Ardila recently penned an op-ed titled, “Double Down MTA, Queens Needs More Trains,” calling on the completion and implementation of the QNS line – which would reactivate and repurpose freight rail along the Lower Montauk Branch running through central Queens, and connect Long Island City to nearby neighborhoods like Maspeth, Ridgewood, Middle Village — all the way to Jamaica.

Back in June, Ardila admitted he’s “a little bit on the radical side” in terms of tenant rights, and plans to stay true to that through the legislation he’ll propose.

The first piece of legislation he plans to introduce has to do with the issue of housing, and would place a limitation on initial regulator rent not to exceed the average rent for a comparable rent-regulated housing accommodation.

“It’s essentially just trying to make sure that we’re able to keep affordability for as long as possible and as sustainably as possible. It’s a question of whether or not this gets to the floor, but I’ll be pushing for it,” he said.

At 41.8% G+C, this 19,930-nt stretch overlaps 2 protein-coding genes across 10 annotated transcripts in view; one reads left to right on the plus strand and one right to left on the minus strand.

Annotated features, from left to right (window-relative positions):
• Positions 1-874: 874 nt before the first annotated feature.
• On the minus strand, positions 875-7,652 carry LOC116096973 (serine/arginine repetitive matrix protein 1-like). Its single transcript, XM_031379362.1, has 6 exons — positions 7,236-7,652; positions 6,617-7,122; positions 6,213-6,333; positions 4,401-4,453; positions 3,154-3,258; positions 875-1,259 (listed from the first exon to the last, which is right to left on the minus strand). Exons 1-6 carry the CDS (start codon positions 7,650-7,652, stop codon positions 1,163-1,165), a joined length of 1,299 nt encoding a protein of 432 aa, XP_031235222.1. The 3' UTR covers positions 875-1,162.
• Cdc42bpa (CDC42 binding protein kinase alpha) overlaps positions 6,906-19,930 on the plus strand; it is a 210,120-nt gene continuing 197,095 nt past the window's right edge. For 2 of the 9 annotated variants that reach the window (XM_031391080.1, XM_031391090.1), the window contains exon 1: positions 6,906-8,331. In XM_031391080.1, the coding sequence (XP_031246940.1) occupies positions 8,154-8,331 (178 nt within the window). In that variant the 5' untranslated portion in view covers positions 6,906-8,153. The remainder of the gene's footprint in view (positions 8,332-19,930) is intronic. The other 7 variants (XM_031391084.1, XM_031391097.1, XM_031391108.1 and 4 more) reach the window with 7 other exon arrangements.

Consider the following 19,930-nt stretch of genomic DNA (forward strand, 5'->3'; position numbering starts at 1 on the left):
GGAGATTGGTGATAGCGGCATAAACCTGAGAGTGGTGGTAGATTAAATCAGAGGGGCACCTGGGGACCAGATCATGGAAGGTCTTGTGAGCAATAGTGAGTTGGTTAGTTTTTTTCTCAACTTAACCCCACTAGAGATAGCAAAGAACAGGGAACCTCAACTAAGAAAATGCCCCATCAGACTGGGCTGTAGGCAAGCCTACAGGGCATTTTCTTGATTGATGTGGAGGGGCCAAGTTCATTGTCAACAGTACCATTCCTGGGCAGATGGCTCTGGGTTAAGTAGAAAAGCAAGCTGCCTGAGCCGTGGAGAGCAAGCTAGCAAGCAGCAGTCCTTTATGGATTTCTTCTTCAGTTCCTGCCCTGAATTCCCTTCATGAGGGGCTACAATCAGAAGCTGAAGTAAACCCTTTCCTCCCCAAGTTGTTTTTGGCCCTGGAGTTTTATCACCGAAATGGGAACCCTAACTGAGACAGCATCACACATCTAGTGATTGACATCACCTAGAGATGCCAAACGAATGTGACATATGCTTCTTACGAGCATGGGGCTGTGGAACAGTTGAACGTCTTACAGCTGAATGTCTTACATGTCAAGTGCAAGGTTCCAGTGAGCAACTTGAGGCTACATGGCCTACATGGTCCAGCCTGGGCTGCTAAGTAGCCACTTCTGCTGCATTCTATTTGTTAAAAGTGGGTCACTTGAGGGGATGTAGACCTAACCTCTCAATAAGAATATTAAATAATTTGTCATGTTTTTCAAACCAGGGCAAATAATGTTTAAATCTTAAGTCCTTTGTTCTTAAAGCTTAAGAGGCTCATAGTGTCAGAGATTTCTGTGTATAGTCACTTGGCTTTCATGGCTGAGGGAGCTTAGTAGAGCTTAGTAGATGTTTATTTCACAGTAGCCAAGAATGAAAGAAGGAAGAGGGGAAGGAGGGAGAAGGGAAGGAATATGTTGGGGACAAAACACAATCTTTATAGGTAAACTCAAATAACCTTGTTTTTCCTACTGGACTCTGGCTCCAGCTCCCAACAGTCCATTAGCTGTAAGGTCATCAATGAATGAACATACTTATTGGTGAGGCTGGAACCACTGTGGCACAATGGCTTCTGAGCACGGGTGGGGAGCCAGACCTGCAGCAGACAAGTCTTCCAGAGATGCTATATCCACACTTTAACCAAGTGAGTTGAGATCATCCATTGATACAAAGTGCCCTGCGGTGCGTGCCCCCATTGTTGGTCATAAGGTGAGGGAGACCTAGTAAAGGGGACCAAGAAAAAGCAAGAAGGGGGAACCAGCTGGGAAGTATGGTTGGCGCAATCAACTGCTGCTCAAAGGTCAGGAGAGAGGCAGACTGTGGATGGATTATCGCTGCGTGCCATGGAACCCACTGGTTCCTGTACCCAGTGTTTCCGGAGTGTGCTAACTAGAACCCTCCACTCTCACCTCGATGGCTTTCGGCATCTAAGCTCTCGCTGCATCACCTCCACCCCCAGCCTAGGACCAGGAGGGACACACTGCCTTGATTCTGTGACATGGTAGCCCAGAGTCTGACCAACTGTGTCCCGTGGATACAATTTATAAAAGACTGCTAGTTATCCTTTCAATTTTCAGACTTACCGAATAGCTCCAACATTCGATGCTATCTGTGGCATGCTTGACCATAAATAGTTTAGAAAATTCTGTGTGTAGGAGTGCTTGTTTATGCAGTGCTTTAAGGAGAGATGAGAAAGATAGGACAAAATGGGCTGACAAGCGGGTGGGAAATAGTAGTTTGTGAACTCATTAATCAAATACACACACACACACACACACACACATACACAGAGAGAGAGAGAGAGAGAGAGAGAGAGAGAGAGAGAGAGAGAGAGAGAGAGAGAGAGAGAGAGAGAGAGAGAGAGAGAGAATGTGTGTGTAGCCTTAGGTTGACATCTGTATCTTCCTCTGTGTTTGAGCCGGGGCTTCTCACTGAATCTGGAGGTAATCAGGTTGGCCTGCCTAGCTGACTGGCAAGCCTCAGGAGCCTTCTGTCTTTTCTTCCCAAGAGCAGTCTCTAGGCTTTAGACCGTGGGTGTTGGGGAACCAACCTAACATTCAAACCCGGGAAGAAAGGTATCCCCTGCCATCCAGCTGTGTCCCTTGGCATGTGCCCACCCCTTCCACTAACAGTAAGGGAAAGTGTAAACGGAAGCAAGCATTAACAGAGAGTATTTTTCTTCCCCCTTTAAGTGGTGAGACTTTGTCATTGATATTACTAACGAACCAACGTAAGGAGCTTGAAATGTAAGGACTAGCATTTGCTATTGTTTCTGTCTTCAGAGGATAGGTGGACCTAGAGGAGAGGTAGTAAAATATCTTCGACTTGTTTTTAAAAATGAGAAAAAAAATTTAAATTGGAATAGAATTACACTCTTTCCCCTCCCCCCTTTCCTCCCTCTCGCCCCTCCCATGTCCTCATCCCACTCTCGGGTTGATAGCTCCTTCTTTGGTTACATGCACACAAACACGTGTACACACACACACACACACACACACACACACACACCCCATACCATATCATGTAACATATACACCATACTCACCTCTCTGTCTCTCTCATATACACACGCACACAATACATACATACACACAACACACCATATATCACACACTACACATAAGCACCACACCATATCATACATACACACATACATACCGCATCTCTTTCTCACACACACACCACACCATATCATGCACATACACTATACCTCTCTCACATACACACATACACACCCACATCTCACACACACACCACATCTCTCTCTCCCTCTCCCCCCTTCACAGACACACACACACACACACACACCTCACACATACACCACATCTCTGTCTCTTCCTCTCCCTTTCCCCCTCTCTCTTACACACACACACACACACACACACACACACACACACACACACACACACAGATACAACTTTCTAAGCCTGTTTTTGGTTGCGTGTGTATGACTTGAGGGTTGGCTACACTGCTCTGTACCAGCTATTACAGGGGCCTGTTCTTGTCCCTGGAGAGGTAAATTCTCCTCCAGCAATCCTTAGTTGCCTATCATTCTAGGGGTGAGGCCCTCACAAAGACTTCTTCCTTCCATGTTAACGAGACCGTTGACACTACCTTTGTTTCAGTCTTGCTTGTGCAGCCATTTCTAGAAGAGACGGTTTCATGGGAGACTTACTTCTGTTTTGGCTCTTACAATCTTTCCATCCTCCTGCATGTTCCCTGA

He also supports Make the Road New York’s endeavor to try and get a state funded public assistance program that can be distributed to undocumented New Yorkers.

Rather than being nervous about taking on this new role, Ardila feels it behooves him to take things for what they are and be open to mistakes.

“It’s one of those things where it’s a learning curve for all of us. It’s a new team, it’s going to be a young team, a very engaged, passionate, high-energy, hands-on and present team,” he said. “So I want to make sure that we are delivering. I’m super grateful for people showing their support and voting, but I also want to take it very seriously and return that to the best of my ability and give everything I have.”

JPCA updates Citi Bike counterproposal

Group will negotiate with DOT before finalized plan

By Jessica Meditz

[email protected]

Following a pause for additional community feedback on the Department of Transportation’s (DOT) Citi Bike expansion plan for District 5, Juniper Park Civic Association (JPCA) has released an updated counterproposal.